Celebrating the new Yass Landcare Nursery hot house

Yass Landcare volunteers have completed building work on their self-funded hot house. It may have taken some time but the hot house should now allow the team to sow and grow on cuttings, over the harsh Yass winter.
As a celebration we sowed a lot of native daisies in July and hope that they will be available for a Spring planting.
The Yass Landcare nursery volunteers will be hosting a series of free native plant workshops from September so await more details in the monthly YAN newsletter.

Yass Landcare Bushfire Readiness Forum

Yass Landcare Group held its first Bushfire Readiness Forum on World Environment Day - 5th June 2022.

The Yass Valley Council recently reassessed its bushfire plan mapping and saw its bushfire plan map rise from 30% to 90%. Thus even though the Yass region wasn't subject to fires during the 2019-20 events, this region may not be so lucky in the future.  

The forum consisted of speakers from Manton Rural Fire Brigade, Jeff Dau a Bushfire practitioner, Wally Bell from the Ngunawal Aboriginal Corporation and Alison Elvin President of Yass Landcare. Each guest speaker had several key messages to share.

Eric Gruber, the Manton Rural Fire Brigade leader, stated that when fighting a running fire it is vital to access property. Thus having a gate and gaps in tree lane plantings which would allow fire trucks through, are vital to ensure quick access to enable property protection. Thus gates in fence lines and gaps in tree lanes should be seriously considered in future plantings. Alison Elvin also suggested that an alternative to 20-30m wide tree lanes is to have small clusters of Eucalyptus with understory plantings and possibly plant the corners of a paddock as an alternative to tree lane.

The Bushfire practitioner Jeff Dau spoke about the need to address a number of items when preparing for the bushfire season. That include the asset protection zone immediately around the house; landscape, access, construction materials of the house etc, utilities that need to operate when the power fails, and your emergency management plan knowing when to leave and the route to take for a safe exit from your property.

Wally Bell spoke about the attributes of cool burns conducted under the direction of Aboriginal fire management experts. Preparation before the burn is most important, the fire must be cool so as to regenerate dormant grasses and to activate dormant seed in the ground. The cool burn must be able to be manageable by one person and burnt in mosaic patterns which in spring will encourage the growth on fresh green grass (which is attractive to kangaroos).

Alison Elvin had several tables of plants of various flammability values. She also provided some detailed resources entitled Reducing Bushfire threat with sensible Garden design.

The Yass Landcare Group is part of the YAN and has an active team of Landcare nursery volunteers who are growing regional plants from the Box Gum Grassy Woodland plant community. Their plant list will progressively increase to include plants with low flammability values to ensure that we are assisting local landholders to prepare for the inventible.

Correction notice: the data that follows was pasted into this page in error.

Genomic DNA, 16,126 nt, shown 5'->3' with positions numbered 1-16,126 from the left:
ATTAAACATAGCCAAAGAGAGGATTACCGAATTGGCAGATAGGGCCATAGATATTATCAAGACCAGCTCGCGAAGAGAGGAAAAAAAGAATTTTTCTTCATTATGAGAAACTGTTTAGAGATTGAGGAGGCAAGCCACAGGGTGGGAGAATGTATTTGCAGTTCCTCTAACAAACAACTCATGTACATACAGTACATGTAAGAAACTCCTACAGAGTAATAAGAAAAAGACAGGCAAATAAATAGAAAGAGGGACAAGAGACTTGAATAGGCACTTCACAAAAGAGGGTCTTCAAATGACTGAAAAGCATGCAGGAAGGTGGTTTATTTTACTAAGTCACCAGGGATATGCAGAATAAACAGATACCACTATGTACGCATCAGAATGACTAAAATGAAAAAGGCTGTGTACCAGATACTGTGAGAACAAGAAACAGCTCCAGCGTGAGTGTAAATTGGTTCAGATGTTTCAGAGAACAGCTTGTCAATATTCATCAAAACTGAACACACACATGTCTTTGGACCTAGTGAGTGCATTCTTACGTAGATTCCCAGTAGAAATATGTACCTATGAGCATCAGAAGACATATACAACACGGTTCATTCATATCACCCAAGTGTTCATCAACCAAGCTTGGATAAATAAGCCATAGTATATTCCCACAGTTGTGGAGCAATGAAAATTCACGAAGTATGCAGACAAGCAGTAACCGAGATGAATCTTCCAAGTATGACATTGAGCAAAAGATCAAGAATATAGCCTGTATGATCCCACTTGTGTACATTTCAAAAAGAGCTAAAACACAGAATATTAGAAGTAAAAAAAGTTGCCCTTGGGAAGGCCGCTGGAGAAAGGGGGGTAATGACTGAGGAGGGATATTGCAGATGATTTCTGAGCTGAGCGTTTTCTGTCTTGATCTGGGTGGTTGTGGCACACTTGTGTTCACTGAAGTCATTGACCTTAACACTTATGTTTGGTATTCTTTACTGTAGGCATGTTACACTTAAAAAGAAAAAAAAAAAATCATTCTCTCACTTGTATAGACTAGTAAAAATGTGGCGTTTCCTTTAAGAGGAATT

Salinity profile for the Yass River catchment

YAN recently won a contract to undertake water quality testing which will contribute towards developing a salinity profile for the Yass River catchment. Throughout this project we are working under the direction of Andrew Woolridge from NSW Department of Planning and Environment.
This week's water samples were collected from the following waterways: Derringullen, Bowning, Washpen, Woolgaro, Limestone, Gallop, Bango, Mantons, Murrumbateman, Dicks and Hickeys Creeks. These waterways cross Black Range Road several times, move through Bowning, Bango, Manton and Murrumbateman localities.
Our water collection officer Debra Butt either had an easy task of collecting a water sample from water flowing over the roadway or she had the other extreme of having to navigate densely vegetated creek banks to collect that important water sample.
The above, small but important waterways reflect the level of salinity in the landscape and regular monitoring will enable specialist staff from DPE to develop future management strategies to either maintain or reduce salinity across the Yass Valley.

Key’s Matchstick Grasshopper found in Murrumbateman

A rare and unusual grasshopper has been found on a crown reserve known locally as the Murrumbateman Village Grassy Woodland that is being managed for environmental protection by Murrumbateman Landcare Group.

Keyacris scurra is the scientific name for Key’s Matchstick Grasshopper – a species listed as endangered under the NSW Biodiversity Conservation Act 2016.  Professor Michael Kearney (Uni of Melbourne) visited Murrumbateman last weekend and found groups of the rare grasshopper on the reserve.

Key’s matchstick grasshopper is a small insect with a distinctly elongated body shape and no wings. They are mostly brown in colour but may also be green. Length for males is up to 15mm and females up to 25mm. The grasshopper has an annual lifespan hatching in mid-summer, mature by autumn to mate in early spring before laying eggs in the ground and dying off in late spring.

Natural grasslands and grassy woodlands are the preferred habitat. Most of these ecosystems have been lost since European settlement in Australia and these fragmented and scattered habitats have contributed to the decline of this species.

The Murrumbateman reserve is a critically endangered ecological community a remnant of Box Gum Grassy Woodland containing native grasses where the grasshoppers live and shelter and favourite native food sources - the Common Everlasting Daisy Chrysocephalum apiculatum and Sheep’s burr Acaena ovina. 

Further information can be found at these links: rESPD.pdf


Thanks to Anneliese Caston for contributing this blog.



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